"We are making good progress on COVID-19 vaccinations — especially among our high-risk priority populations — and folks are getting outside more, where the risk of transmission is reduced," stated Jefferson County Public Health Executive Director Dr. Dawn Comstock in conjunction with the announcement. "While we are at a place where we can remove the outdoor mask requirements, we are asking our residents and visitors to continue wearing their masks indoors a bit longer so we can stay on the right path. After vaccination, masking and social distancing remain the most effective weapons we have against COVID-19 transmission."
As a Jefferson County resident, I can tell you the new order won't make a big difference, since plenty of folks have ignored the outdoor mask requirement for months — far more than in Denver proper, where compliance has been stronger (and remains a requirement, though that could change soon). A walk around Clement Park, near Columbine High School, this past weekend found around 75 percent of my fellow pedestrians with their noses and mouths unencumbered.
For the remaining 25 percent who've stuck with mask use inside and out, the sight of all those bare mugs could be unsettling after a year-plus spent frustrated by those who adamantly believe that personal freedom means the right to potentially infect everyone around them. But I'm working my way toward acceptance, with the crucial help of a certain three-year-old in my neighborhood, whom I see frequently while walking my dog.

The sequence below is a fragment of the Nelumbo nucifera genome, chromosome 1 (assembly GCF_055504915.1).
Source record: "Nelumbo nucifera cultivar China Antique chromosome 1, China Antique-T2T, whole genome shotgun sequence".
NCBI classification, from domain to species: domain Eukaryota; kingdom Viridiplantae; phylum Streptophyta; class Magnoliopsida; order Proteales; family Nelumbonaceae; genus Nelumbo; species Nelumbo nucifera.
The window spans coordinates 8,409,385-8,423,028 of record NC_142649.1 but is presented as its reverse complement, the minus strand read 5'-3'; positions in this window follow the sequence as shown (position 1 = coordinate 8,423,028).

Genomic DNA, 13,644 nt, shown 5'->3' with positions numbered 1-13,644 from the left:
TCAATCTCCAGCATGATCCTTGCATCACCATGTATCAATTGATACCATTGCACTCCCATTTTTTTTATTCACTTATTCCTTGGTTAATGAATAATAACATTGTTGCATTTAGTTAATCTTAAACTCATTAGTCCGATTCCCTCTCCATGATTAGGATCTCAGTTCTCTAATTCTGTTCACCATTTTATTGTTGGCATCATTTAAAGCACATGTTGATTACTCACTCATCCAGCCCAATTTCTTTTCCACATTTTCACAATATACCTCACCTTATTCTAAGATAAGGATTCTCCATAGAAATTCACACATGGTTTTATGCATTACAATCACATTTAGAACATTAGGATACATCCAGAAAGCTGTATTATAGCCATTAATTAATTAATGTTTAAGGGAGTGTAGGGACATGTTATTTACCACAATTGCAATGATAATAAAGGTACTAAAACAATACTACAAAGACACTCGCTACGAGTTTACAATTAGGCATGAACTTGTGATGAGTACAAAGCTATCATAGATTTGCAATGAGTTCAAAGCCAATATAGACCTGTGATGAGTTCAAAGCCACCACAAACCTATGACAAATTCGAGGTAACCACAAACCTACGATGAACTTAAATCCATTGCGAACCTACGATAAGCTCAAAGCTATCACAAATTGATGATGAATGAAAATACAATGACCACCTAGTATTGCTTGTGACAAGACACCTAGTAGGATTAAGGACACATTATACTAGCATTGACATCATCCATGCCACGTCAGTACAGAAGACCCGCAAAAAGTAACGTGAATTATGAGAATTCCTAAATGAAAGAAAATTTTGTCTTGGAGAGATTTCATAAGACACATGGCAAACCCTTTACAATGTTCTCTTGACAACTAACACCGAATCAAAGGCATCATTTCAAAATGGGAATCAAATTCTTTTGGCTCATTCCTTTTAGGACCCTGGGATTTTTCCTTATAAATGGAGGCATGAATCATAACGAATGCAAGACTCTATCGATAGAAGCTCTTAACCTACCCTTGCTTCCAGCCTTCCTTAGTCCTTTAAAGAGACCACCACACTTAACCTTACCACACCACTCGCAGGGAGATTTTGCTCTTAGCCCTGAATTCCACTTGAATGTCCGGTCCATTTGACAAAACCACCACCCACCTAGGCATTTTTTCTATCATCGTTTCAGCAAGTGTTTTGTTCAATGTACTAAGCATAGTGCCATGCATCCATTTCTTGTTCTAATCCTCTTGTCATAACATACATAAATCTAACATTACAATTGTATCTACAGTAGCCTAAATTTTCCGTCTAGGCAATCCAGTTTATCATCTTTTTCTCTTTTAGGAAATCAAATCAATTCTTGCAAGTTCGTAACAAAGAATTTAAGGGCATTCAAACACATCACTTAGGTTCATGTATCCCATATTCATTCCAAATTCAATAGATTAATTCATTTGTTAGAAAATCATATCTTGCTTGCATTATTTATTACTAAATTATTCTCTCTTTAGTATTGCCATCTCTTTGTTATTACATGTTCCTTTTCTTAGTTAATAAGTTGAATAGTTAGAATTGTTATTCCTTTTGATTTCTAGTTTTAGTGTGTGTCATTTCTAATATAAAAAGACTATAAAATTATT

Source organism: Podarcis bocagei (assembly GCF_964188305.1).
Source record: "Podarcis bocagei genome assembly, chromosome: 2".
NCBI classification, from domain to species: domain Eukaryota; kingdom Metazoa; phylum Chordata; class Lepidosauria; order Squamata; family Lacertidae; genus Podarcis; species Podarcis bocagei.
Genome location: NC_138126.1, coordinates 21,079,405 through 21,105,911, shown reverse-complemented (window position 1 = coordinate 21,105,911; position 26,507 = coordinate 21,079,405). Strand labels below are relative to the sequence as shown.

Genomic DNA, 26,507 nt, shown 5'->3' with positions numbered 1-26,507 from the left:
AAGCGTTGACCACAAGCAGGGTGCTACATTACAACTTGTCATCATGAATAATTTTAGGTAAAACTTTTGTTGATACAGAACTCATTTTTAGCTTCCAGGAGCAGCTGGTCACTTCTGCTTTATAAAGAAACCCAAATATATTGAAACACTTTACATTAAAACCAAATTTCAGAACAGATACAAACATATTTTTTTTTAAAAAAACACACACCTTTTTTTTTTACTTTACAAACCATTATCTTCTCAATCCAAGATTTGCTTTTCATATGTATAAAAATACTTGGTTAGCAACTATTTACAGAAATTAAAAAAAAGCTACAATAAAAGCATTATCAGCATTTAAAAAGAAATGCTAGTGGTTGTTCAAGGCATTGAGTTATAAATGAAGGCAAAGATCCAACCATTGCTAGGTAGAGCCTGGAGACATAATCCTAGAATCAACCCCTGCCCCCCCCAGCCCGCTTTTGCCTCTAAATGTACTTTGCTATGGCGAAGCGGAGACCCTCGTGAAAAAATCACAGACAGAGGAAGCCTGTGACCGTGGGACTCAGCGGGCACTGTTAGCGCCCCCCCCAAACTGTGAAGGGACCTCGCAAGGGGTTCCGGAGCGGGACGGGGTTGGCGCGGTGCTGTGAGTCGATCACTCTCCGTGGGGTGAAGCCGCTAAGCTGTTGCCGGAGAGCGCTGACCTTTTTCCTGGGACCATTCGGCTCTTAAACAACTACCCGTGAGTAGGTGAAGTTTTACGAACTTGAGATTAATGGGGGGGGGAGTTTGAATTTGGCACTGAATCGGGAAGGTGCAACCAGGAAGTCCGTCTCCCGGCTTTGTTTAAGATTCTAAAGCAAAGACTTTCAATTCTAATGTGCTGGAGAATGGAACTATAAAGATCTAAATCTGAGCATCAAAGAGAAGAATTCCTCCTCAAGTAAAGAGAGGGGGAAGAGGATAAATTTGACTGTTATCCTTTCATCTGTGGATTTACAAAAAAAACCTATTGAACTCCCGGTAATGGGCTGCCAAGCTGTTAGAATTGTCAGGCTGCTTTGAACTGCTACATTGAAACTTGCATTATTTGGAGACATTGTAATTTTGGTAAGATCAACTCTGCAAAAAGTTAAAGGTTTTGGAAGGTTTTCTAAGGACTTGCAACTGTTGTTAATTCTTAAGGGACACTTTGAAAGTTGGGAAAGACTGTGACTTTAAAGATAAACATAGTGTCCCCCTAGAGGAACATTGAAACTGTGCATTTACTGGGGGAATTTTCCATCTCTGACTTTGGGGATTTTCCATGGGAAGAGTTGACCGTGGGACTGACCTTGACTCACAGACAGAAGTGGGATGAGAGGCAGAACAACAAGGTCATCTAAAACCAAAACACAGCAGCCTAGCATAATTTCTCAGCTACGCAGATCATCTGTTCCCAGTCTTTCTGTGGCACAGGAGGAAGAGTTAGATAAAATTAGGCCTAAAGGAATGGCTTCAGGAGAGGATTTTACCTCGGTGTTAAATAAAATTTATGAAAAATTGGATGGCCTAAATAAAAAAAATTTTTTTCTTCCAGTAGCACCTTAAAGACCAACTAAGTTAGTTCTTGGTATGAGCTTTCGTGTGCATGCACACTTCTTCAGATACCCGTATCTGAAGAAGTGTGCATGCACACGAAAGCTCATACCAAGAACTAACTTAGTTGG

In recent months, the rambunctious toddler has been obsessed with a Christmas gift: a motorized, child-sized car that allows him to drive along the sidewalk behind his mother, most often seen wearing an infant in a porta-womb strapped to her torso. It was clearly the perfect present, since even a passerby like myself could tell he's absolutely captivated by anything with wheels, and the bigger the better.
But my delight turned to discomfort one morning when I saw him and his mom chatting with a pair of garbage collectors standing next to their giant vehicle, which was parked at the curb. No one was masked, and everyone was within a foot or so of each other. Indeed, the boy even gave a high-five to one of the men; they were both bare-handed. And the conversation went on for a long time under these circumstances — more than five minutes, at least.
The scenario seemed like COVID-19 spread waiting to happen, but when I told my daughter about it, she saw it in a completely different way — as a wonderful example of a mom letting her son be himself while teaching him how cool a job many of us see as unpleasant can be.
Over the coming weeks, her words resonated every time I saw the boy. He had so fallen in love with trash trucks that his mother started to time their walks to the pick-up schedule — and this routine continues to this day. Each week, the little family of three can be seen following the collectors around the neighborhood, and each time the truck's apparatus lifts a garbage receptacle into the air and empties its contents, I find myself grateful I can witness the excited look on the boy's face.
All of us will see more expressions in the months to come, as long as a new surge of COVID-19 doesn't force Jefferson County and the rest of Colorado to get tough on masks again. And I hope, for the sake of all, that they bring as much joy as his.